City of gardens vs city of rickshaws

City of gardens vs city of rickshaws

In the Ease of Living Index, Bangalore officially Bengaluru ranked number one in 2020 and 2021 among the Indian cities with a population of over 1.0 million. There may be other contenders with sparse population, where people go for a change and recovery of physical and mental health but for any mega city achieving the top laurel in terms of livability is something really to savour.

Of course, the best attribute of India's third most populous city is its pleasant weather throughout the year. With the highest ever elevation at a height of 900 metre (3,000ft) among the major Indian cities, Bangalore is a garden city with its verdant green all around reigning supreme. There are high-rise buildings which hardly obstruct views, because the picturesque woodlands and gardens with its famous Lalbagh Botanical Garden and Cubbon Park topping the list offer a soothing sight to eyes.

However, the natural gifts could in no way stand as an impediment for its becoming India's Silicon Valley by virtue of its role of the nation's leading information and technology exporter. What strikes a foreign visitor is the synthesis it has brought about in the apparently contrasting natural setting and the advanced systems of institutions and infrastructure for education, science, technology and medical care. Harmonisation of contrasting concepts and systems has retained the soul of the city in its right place and at the same time promoted the key ingredients of modern life including the more mundane elements of finance with its metro GDP (gross domestic product) size estimated at $110 billion in 2021.

So the ecological and environmental endowments have been retained and even added to by careful considerations. It is exactly where Dhaka City, the capital of Bangladesh has faltered. Bangalore boasts trees as old as the early years of the past century all over the city, so did Dhaka once but apart from a few in a handful of areas, they have all vanished in the name of so-called development. Ramna and Dhaka University have lost their geriatric floral guardians long ago. Even the few remaining were rapaciously felled in recent times. The Osmany Udyan also suffered the same fate. Whereas in Bangalore every available space -- be it on the footpath or roadside vacant place --  is used for planting new saplings.

In my short stay of three weeks so far in Bangalore, where cuckoos coo, parrots fly and announce their presence with their customary shrill cries, and a particular winged species with green colour smaller than parrots copiously coo-oo their hearts out and other birds including kites nest on trees close by human quarters, what has fascinated me most is the city's smooth going. People have become accustomed to living with different species of flora and fauna in close proximity.

Why Dhaka, then finds demoted to the worst possible ranks in the livability index is not difficult to figure out. That the air quality in Dhaka mostly stays at the worst possible precarious level is best explained by the denudation of the city of its green cover and no effort to replace the vanished trees. Also, the brick kilns still allowed to operate nearby the city does the rest to foul the air beyond redemption.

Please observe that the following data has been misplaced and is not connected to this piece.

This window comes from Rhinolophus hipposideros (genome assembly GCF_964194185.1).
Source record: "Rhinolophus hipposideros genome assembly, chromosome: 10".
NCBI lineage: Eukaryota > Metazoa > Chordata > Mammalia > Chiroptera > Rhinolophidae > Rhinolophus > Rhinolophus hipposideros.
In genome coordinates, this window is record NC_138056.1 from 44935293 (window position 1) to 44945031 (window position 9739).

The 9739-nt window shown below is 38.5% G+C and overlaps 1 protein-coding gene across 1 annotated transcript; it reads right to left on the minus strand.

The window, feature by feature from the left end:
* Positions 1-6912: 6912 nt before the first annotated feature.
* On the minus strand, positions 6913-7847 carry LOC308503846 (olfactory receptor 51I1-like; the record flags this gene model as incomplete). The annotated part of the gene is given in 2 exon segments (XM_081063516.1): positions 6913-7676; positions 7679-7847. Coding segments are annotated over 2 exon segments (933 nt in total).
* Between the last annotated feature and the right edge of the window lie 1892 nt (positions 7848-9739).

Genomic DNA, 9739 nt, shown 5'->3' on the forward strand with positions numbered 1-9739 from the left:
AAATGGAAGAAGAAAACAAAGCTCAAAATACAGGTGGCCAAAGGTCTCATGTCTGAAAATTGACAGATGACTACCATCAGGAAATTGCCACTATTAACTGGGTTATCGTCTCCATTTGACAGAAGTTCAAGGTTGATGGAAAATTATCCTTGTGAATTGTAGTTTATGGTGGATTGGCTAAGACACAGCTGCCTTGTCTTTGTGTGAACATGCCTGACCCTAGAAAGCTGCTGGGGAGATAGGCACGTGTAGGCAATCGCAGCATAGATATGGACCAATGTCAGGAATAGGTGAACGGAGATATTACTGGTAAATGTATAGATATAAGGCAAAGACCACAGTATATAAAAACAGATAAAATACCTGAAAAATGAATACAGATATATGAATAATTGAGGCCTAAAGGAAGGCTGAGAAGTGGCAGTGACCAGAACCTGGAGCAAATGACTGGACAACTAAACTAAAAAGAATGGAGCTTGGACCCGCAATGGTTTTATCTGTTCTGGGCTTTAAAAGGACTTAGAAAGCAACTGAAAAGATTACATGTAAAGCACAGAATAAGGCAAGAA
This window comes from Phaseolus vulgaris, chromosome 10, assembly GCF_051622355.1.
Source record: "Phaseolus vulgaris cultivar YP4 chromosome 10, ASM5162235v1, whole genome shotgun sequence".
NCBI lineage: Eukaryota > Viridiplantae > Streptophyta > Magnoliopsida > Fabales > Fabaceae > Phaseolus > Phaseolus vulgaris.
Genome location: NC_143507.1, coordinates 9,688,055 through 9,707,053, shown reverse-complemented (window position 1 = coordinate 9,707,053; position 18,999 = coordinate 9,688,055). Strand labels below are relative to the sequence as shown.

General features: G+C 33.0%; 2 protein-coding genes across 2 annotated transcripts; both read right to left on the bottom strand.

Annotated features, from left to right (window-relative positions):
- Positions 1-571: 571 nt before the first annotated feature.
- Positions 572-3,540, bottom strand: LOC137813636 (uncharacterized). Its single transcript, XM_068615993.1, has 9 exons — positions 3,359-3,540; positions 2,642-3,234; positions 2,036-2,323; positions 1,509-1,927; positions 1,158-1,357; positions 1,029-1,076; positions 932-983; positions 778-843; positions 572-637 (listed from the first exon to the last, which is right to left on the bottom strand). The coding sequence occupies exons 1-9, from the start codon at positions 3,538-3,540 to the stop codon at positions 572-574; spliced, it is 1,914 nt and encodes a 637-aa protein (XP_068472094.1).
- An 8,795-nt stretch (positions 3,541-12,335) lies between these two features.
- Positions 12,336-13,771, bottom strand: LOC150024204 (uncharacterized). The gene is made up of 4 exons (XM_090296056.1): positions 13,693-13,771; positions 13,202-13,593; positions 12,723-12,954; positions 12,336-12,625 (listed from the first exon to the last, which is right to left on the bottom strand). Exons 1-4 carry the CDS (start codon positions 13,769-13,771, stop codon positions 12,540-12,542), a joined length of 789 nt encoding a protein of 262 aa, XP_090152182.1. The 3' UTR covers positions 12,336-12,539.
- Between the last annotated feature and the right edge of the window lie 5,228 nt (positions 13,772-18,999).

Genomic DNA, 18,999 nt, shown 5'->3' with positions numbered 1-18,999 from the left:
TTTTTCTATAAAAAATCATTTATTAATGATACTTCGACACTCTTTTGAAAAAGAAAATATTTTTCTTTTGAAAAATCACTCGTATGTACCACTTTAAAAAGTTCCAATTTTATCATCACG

Next comes the mindless filling up of the water bodies that not only drained out the excess rain waters but also sustained the level of underground water levels. Keeping the soil surface adequately moist is a prerequisite for lush floral growth. Then again, the capacity of trees to absorb carbon gas spewed by ramshackle public transports gets diminished with their increasing absence.

So far as the much maligned traffic system in Dhaka is concerned, it will ever remain nightmarish if the corruption and manual management cannot be done away with. In Bangalore, traffic constables and sergeants are conspicuous by their almost total absence. Yes, in rush hours, the long line of vehicles come to a halt over a stretch of half or even more kilometers but then it vanishes automatically within minutes. The 1.1 million population of the metro agglomerate hardly suffers the ordeals on a daily basis like the Dhakaites.

Apart from the automatic traffic signals, as against the capricious hand signalling by Dhaka's  traffic sergeants, what makes the traffic system highly efficient is the sufficient state-run BMTC bus service. They are mostly in good condition and operate on precision schedules.

There are other areas of orderliness along with a few pitfalls as well. For example, the motorcycles and scooties (scooters) have found their explosive proliferation here. In Dhaka women and girls are still tentative to come out on their motorised two wheels, here in Bangalore they are least inhibited to do so. Like the motor bikers in Dhaka their counterparts here also overtake on the left side along the footpath but never ever do they encroach upon the space reserved for the pedestrians. Although in case of smaller distances they also drive on the wrong lane to be on the connecting roads or side streets.

So all this point to the fact that Dhaka's physical environment can be greatly improved by planting trees in their thousands and recovering the canals, the banks of which can have green covers without any break. The traffic system should be drastically automated to eliminate manual operation of traffic. But then the dilapidated buses have to be replaced by an eco-friendly fleet of efficient public buses preferably by the BRTC.


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